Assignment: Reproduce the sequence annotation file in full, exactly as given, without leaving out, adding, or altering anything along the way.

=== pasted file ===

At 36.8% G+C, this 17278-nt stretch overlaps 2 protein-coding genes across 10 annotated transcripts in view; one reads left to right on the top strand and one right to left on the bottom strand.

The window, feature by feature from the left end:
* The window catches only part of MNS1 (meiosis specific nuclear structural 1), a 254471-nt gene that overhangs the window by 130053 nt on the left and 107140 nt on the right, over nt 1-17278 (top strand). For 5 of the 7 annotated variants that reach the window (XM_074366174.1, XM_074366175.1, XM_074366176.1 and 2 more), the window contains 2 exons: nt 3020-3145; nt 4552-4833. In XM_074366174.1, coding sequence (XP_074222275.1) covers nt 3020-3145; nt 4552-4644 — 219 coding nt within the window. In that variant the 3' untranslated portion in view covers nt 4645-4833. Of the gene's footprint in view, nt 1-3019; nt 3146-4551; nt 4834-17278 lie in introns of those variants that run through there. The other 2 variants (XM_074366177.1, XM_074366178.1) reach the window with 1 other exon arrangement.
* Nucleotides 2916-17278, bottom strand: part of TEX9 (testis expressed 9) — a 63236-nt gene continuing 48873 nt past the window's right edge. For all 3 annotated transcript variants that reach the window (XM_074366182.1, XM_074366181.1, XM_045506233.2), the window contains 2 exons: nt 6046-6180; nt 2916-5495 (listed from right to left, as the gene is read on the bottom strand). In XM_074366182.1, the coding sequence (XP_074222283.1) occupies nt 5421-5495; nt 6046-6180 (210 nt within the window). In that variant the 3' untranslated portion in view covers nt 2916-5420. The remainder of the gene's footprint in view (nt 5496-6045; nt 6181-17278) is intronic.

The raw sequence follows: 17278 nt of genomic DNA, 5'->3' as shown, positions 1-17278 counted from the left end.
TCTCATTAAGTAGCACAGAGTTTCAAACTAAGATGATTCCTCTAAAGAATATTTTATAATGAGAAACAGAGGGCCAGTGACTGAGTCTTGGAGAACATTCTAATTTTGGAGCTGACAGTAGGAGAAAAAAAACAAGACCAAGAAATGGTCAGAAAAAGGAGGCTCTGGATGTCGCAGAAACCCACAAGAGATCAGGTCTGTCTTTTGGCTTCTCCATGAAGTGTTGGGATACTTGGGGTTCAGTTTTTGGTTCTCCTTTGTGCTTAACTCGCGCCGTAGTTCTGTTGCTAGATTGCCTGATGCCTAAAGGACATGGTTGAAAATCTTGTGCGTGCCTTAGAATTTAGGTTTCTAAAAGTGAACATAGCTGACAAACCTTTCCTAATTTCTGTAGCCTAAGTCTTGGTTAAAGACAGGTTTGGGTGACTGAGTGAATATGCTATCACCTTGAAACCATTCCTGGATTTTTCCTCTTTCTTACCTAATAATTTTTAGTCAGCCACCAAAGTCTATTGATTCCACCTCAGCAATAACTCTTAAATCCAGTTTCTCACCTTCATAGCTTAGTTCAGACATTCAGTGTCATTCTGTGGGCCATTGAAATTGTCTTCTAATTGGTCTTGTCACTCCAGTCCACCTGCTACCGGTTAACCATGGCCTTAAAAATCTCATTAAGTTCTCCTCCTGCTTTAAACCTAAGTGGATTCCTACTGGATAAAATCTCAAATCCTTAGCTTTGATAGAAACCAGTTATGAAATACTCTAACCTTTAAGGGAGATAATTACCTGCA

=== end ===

At 36.8% G+C, this 17278-nt stretch overlaps 2 protein-coding genes across 10 annotated transcripts in view; one reads left to right on the top strand and one right to left on the bottom strand.

The window, feature by feature from the left end:
* The window catches only part of MNS1 (meiosis specific nuclear structural 1), a 254471-nt gene that overhangs the window by 130053 nt on the left and 107140 nt on the right, over nt 1-17278 (top strand). For 5 of the 7 annotated variants that reach the window (XM_074366174.1, XM_074366175.1, XM_074366176.1 and 2 more), the window contains 2 exons: nt 3020-3145; nt 4552-4833. In XM_074366174.1, coding sequence (XP_074222275.1) covers nt 3020-3145; nt 4552-4644 — 219 coding nt within the window. In that variant the 3' untranslated portion in view covers nt 4645-4833. Of the gene's footprint in view, nt 1-3019; nt 3146-4551; nt 4834-17278 lie in introns of those variants that run through there. The other 2 variants (XM_074366177.1, XM_074366178.1) reach the window with 1 other exon arrangement.
* Nucleotides 2916-17278, bottom strand: part of TEX9 (testis expressed 9) — a 63236-nt gene continuing 48873 nt past the window's right edge. For all 3 annotated transcript variants that reach the window (XM_074366182.1, XM_074366181.1, XM_045506233.2), the window contains 2 exons: nt 6046-6180; nt 2916-5495 (listed from right to left, as the gene is read on the bottom strand). In XM_074366182.1, the coding sequence (XP_074222283.1) occupies nt 5421-5495; nt 6046-6180 (210 nt within the window). In that variant the 3' untranslated portion in view covers nt 2916-5420. The remainder of the gene's footprint in view (nt 5496-6045; nt 6181-17278) is intronic.

The raw sequence follows: 17278 nt of genomic DNA, 5'->3' as shown, positions 1-17278 counted from the left end.
TCTCATTAAGTAGCACAGAGTTTCAAACTAAGATGATTCCTCTAAAGAATATTTTATAATGAGAAACAGAGGGCCAGTGACTGAGTCTTGGAGAACATTCTAATTTTGGAGCTGACAGTAGGAGAAAAAAAACAAGACCAAGAAATGGTCAGAAAAAGGAGGCTCTGGATGTCGCAGAAACCCACAAGAGATCAGGTCTGTCTTTTGGCTTCTCCATGAAGTGTTGGGATACTTGGGGTTCAGTTTTTGGTTCTCCTTTGTGCTTAACTCGCGCCGTAGTTCTGTTGCTAGATTGCCTGATGCCTAAAGGACATGGTTGAAAATCTTGTGCGTGCCTTAGAATTTAGGTTTCTAAAAGTGAACATAGCTGACAAACCTTTCCTAATTTCTGTAGCCTAAGTCTTGGTTAAAGACAGGTTTGGGTGACTGAGTGAATATGCTATCACCTTGAAACCATTCCTGGATTTTTCCTCTTTCTTACCTAATAATTTTTAGTCAGCCACCAAAGTCTATTGATTCCACCTCAGCAATAACTCTTAAATCCAGTTTCTCACCTTCATAGCTTAGTTCAGACATTCAGTGTCATTCTGTGGGCCATTGAAATTGTCTTCTAATTGGTCTTGTCACTCCAGTCCACCTGCTACCGGTTAACCATGGCCTTAAAAATCTCATTAAGTTCTCCTCCTGCTTTAAACCTAAGTGGATTCCTACTGGATAAAATCTCAAATCCTTAGCTTTGATAGAAACCAGTTATGAAATACTCTAACCTTTAAGGGAGATAATTACCTGCA